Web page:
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Navarrette: McCain, Obama dislike gay marriage

You wouldn’t have picked up on it during the debates, but John McCain and Barack Obama actually agree on some issues. One of them is gay marriage.

Both presidential candidates oppose the concept, preferring instead the squishy alternative of civil unions.

They’re both wrong. I can sympathize. In 2000, when 61 percent of California voters approved Proposition 22, a ballot measure that defined marriage as between a man and a woman, I was an opponent of gay marriage. I thought that gay rights activists should concentrate on a more achievable goal such as a federal civil rights bill outlawing private-sector discrimination based on sexual orientation.

Then a gay family member helped me see that the issue wasn’t as complicated as I was making it. I now believe we simply can’t have a two-tiered system where some of us have the right to marry and others don’t, based on sexual orientation.

The fact that gays and lesbians – including some who are already in committed relationships – want to get married doesn’t weaken the institution. It strengthens it by allowing more people to participate.

As more states allow gays and lesbians to marry – Connecticut recently joined the list – I’ve taken note that civilization has not crumbled.

Here in California, some people are still worried it might. Proposition 22 was struck down last spring by the California Supreme Court, thus clearing the way for gay marriages. Now the opponents of gay marriage have proposed another ballot initiative, Proposition 8, which would amend the state constitution to ban gay marriage.

McCain has endorsed the measure. But Obama’s position is all over the map.

Despite having said that he opposes same-sex marriage and that each state should reach its own decision, Obama has also said that he opposes “divisive and discriminatory efforts to amend the California Constitution” in order to prohibit gay marriage.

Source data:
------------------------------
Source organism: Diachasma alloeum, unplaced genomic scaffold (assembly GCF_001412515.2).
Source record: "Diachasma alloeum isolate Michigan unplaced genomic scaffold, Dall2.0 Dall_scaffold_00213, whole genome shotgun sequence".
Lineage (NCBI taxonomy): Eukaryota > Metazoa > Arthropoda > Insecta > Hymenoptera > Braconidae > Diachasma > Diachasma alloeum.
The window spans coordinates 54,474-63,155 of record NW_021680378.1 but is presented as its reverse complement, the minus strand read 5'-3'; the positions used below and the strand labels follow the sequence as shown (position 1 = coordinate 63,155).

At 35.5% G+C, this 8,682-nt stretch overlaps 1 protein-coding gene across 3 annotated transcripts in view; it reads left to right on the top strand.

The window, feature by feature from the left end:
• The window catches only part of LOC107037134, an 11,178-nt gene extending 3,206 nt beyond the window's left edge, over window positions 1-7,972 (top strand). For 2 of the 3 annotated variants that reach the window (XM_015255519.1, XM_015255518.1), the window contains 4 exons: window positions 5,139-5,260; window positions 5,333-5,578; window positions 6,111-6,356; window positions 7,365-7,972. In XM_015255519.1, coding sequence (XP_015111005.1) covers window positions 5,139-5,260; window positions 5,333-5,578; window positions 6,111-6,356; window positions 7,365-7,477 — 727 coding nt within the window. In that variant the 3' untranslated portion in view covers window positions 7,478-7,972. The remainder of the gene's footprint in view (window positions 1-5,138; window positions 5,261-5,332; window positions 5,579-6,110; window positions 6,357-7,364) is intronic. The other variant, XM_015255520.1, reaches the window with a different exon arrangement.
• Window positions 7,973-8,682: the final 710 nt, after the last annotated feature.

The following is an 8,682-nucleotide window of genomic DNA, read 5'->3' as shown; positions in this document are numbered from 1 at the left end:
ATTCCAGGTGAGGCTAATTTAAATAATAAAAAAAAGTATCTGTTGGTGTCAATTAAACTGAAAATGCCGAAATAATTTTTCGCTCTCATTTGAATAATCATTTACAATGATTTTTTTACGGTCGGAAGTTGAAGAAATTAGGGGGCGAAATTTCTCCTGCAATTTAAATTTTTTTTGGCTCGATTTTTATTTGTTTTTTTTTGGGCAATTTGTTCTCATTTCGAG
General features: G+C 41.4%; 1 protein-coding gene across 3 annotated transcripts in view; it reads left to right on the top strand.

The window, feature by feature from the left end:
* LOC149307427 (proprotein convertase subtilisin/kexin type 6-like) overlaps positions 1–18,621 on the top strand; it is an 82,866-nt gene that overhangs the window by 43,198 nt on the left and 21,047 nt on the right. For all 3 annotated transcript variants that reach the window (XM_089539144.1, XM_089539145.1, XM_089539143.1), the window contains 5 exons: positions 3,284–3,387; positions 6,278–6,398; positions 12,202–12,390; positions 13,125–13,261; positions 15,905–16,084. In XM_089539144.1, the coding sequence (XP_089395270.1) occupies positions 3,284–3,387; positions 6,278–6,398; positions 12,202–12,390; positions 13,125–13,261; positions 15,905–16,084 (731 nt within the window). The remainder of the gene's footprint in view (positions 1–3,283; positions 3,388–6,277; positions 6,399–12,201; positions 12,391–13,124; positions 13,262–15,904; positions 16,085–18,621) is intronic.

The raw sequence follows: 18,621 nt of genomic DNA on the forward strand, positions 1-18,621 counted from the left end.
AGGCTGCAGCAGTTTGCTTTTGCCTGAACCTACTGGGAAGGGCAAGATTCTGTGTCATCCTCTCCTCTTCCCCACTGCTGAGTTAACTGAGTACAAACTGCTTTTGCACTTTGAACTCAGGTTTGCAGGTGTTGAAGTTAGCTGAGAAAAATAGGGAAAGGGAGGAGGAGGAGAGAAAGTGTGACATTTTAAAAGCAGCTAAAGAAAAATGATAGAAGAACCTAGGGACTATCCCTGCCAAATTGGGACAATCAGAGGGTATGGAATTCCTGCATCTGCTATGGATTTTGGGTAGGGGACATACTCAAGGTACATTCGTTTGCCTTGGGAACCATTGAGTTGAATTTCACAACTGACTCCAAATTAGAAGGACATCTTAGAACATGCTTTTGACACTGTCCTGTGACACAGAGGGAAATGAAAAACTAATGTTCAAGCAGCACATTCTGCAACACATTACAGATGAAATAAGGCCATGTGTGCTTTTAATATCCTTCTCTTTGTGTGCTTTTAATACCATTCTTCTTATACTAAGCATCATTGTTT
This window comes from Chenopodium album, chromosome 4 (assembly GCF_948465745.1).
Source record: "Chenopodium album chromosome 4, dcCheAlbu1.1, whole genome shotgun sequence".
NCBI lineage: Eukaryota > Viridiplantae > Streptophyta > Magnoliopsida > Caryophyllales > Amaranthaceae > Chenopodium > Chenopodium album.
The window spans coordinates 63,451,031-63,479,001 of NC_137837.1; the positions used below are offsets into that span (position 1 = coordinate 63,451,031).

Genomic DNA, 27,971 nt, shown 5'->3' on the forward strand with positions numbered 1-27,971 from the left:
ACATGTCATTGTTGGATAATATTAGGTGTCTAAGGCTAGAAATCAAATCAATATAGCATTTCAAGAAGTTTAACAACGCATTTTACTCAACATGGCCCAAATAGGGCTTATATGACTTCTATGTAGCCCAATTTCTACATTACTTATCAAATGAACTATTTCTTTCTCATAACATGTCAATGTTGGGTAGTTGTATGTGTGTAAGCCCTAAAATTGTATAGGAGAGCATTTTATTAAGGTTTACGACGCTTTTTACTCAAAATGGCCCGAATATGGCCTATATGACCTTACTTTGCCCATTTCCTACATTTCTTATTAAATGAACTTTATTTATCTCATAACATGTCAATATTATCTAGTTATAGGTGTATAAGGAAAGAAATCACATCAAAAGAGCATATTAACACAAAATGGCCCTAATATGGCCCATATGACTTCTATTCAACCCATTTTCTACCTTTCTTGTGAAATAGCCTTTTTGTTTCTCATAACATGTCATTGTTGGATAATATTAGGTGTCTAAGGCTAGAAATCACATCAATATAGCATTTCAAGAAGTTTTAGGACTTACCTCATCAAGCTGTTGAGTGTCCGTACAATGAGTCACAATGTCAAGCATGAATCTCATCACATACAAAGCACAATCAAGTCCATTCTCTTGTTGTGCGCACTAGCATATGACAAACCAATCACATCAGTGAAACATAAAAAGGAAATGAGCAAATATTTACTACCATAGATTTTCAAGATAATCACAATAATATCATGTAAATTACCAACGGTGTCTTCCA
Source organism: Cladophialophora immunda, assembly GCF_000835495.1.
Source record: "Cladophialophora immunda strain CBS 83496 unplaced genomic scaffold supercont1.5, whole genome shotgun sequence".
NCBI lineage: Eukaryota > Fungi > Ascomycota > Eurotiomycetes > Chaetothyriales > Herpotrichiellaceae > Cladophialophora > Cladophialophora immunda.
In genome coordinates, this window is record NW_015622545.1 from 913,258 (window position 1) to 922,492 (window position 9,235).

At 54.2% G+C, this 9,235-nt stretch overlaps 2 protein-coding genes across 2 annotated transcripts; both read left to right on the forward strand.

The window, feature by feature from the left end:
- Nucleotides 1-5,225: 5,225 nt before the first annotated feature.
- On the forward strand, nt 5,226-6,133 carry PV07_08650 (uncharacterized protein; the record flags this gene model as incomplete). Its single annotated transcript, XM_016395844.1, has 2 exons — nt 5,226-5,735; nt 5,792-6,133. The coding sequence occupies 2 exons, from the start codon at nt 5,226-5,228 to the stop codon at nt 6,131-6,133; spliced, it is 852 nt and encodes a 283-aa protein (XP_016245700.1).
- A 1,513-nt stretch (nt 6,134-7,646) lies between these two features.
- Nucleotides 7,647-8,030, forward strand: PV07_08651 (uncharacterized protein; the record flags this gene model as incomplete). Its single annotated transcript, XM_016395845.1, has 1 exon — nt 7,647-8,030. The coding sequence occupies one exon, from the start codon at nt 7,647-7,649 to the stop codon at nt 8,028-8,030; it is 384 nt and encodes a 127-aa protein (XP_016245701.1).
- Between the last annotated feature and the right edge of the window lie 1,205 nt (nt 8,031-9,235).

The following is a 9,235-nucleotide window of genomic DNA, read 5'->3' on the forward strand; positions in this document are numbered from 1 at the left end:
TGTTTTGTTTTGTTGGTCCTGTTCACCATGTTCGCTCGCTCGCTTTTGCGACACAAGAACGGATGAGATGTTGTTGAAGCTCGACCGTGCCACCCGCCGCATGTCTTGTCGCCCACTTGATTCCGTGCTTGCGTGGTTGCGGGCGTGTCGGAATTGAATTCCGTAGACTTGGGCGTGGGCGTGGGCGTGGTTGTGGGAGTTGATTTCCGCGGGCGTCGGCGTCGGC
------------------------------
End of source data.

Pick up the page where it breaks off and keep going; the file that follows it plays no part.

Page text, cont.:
There you have one of the inconsistencies in the “No on 8″ campaign.

After President Clinton signed the federal Defense of Marriage Act in 1996 – defining marriage as between a man and a woman and excusing states from recognizing gay unions approved by other states – supporters of gay marriage said the matter should be settled by the states.

Now that Californians are trying to do just that, the supporters of gay marriage are yelling foul. If the federal government can’t settle this issue, and the states can’t either, then where do opponents of gay marriage – misguided though they may be – go to make their voices heard?

The “Yes on 8″ campaign has its own built-in contradiction. Opponents of gay marriage make a fuss over the fact that a handful of judges overrode the wishes of millions of voters. You don’t say?

These people are all too eager to use ballot initiatives to play citizen legislators, as they did eight years ago. But when real legislators pass a law, whatever they come up with must be able to survive judicial review.

The same goes for a voter-approved initiative. The opponents of gay marriage want all the power that comes from making laws, but none of the responsibility of making sure the laws they pass are constitutional.

Meanwhile, the California campaign is topsy-turvy. A Field Poll released Sept. 18 found that 38 percent of likely voters backed Proposition 8 and 55 percent opposed it.

Now, just one month later, a Survey USA poll – conducted on behalf of four California television stations – finds that 47 percent of likely voters support the initiative while just 42 percent oppose it.

One reason for the turnaround seems to be radio and television ads. A despicable offering from the “Yes on 8″ camp plays on the fear that, if gay marriage continues, it will make its way into the public school curriculum.

The television ad features a little girl who comes home from school and informs her mother that she’s reading a book about a prince who can’t find a princess to marry and so instead he marries another prince. And, she says, when she grows up, she can marry a princess.

Good heavens. The spot does not explain that California parents have the right to be notified of any instruction of sexually implicit material and to pull their children out of class if they so desire.

Instead, what you wind up with is Willie Horton meets “Sesame Street.”

Ruben Navarrette Jr. is a columnist and editorial board member of The San Diego Union-Tribune. E-mail: ruben.navarrette@uniontrib.com

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